Old Folks at Home
Ann and I are young-old by today’s standards. She indulges herself in denial of the time we will be middle-age old, and old-old. At some time in that continuum, we will be obliged to consider while yet living to live somewhere than this place so central to our souls. She doesn’t want to have that discussion.
I think in more practical and painfully realistic terms: what WILL we do in twenty years on 80 isolated acres in winter when the pipes are frozen, the canning shelves are empty and we’ve burned the last of the firewood my 80 year old hands have managed to cut?
By then, I feel confident saying gasoline will be prohibitively expensive–if it can be had at all. Floyd will have grown, but not enough to make this road thick with houses and public services. Larger cities, where the boomer density and demand are more concentrated, will create jack-of-all-trades social worker-handyman jobs responsible for the supplemental strength, reach, eyesight, mobility and memory missing from many of his “clients”.
I wonder how we can creatively solve the same age-related problem and need to live at home in our remote, sparsely settled and relatively inaccessible community. Now is the time to be making plans. Here’s how it’s being done in DC and such places. Washington PostÂ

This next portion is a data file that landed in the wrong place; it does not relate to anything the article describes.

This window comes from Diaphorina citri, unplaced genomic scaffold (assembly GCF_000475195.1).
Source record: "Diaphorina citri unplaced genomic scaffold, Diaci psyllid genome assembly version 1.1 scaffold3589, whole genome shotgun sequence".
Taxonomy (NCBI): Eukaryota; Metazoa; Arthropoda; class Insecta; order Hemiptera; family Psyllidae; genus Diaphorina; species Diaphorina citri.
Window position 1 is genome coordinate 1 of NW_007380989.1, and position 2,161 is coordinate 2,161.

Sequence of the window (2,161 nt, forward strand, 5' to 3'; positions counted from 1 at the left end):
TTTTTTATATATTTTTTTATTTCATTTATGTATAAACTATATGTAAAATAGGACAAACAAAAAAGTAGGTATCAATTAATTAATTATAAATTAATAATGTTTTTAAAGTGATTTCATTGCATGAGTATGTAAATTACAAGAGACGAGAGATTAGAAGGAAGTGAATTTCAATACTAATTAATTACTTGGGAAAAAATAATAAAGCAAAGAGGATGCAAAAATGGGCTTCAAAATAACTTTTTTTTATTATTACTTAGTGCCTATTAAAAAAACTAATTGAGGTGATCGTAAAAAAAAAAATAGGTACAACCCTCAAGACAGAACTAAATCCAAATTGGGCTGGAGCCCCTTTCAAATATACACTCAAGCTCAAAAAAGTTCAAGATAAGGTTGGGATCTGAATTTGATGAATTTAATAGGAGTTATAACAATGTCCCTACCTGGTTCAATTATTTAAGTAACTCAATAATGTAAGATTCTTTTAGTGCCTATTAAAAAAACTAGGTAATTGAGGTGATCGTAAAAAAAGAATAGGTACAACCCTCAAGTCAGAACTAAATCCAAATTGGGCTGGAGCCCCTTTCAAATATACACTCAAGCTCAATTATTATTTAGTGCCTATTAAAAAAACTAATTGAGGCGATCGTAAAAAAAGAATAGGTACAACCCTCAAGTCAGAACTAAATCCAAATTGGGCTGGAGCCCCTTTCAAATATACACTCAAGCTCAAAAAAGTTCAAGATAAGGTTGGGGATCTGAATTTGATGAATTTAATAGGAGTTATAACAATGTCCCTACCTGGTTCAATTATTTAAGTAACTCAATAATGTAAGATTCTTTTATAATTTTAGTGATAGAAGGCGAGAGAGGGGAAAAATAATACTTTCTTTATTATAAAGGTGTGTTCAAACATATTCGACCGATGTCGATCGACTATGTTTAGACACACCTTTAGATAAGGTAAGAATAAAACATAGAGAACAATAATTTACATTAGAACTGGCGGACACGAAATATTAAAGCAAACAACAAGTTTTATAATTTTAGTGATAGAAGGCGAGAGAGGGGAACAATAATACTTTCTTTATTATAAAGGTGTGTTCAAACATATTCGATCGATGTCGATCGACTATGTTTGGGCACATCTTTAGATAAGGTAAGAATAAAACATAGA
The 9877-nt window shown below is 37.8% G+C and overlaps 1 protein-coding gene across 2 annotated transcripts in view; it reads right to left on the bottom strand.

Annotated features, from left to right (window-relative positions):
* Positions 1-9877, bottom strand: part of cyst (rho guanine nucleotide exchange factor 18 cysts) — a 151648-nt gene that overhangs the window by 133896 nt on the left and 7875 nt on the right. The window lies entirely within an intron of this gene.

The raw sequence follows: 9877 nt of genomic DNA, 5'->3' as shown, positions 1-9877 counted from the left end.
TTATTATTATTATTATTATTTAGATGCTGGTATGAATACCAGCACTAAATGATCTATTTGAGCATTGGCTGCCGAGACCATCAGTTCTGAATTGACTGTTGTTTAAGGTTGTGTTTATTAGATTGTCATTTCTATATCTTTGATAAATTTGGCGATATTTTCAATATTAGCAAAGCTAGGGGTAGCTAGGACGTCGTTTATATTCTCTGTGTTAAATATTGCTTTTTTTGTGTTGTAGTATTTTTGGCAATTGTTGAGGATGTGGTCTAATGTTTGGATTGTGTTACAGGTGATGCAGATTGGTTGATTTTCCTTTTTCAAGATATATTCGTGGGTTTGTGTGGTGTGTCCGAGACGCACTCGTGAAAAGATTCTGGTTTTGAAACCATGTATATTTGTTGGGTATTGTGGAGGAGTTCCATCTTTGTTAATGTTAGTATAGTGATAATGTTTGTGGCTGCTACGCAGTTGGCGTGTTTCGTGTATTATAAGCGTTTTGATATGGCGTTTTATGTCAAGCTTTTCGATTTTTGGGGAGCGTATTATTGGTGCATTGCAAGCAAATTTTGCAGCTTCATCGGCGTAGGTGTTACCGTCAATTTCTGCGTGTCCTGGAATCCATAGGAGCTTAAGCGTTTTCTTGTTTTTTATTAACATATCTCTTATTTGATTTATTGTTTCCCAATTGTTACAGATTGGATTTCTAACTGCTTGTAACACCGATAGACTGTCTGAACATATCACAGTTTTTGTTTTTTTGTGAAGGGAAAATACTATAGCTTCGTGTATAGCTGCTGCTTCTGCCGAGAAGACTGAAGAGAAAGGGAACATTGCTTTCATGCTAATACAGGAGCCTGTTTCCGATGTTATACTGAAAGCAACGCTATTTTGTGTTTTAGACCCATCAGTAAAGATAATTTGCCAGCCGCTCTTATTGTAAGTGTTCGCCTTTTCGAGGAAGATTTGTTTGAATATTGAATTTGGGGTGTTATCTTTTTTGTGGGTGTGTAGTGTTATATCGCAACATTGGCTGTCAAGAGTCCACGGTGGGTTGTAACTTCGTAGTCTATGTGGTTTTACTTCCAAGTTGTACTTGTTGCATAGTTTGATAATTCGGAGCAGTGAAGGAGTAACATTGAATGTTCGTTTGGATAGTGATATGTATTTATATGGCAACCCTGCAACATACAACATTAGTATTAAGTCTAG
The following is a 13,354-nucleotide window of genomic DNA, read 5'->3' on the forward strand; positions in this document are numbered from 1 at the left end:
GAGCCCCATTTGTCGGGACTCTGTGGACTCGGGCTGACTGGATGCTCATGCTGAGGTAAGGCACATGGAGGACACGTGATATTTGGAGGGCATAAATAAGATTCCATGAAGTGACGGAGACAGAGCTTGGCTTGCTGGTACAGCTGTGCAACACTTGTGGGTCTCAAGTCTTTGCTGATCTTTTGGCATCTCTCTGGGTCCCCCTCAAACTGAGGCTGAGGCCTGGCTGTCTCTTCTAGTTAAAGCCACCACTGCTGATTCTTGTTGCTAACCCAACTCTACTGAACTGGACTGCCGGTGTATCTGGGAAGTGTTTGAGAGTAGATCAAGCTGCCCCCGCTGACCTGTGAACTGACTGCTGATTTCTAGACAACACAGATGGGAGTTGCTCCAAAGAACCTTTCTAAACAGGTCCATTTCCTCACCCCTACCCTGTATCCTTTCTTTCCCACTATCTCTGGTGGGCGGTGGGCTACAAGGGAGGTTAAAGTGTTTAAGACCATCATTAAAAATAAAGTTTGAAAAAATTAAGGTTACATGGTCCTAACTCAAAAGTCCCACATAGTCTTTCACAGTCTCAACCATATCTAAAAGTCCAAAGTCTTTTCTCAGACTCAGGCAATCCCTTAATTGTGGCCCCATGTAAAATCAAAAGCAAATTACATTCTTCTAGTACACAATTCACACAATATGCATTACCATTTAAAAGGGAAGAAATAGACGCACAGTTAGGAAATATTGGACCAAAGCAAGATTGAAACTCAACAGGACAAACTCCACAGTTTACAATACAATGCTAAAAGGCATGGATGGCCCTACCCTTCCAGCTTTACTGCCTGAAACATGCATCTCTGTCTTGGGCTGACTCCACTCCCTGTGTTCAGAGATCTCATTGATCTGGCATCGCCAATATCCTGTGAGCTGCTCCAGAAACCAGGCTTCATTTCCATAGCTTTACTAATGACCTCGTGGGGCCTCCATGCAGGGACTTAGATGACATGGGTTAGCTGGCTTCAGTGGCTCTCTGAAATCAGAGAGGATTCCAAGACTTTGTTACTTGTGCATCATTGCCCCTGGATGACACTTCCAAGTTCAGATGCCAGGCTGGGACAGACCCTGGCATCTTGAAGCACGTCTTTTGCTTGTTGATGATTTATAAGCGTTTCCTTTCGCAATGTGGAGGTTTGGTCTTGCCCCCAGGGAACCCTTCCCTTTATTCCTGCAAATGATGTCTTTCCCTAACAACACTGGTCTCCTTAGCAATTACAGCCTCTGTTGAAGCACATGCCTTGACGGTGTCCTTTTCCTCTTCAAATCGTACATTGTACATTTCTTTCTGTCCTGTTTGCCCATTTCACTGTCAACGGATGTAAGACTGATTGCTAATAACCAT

WASHINGTON – On a bluff overlooking the Potomac River, George and Anne Allen, both 82, struggle to remain in their beloved three-story house and neighborhood, despite the frailty, danger and isolation of old age.
Mr. Allen has been hobbled since he fractured his spine in a fall down the stairs, and he expects to lose his driver’s license when it comes up for renewal. Mrs. Allen recently broke four ribs getting out of bed. Neither can climb a ladder to change a light bulb or crouch under the kitchen sink to fix a leak. Stores and public transportation are an uncomfortable hike.
So the Allens have banded together with their neighbors, who are equally determined to avoid being forced from their homes by dependence. Along with more than 100 communities nationwide – a dozen of them planned here in Washington and its suburbs – their group is part of a movement to make neighborhoods comfortable places to grow old, both for elderly men and women in need of help and for baby boomers anticipating the future.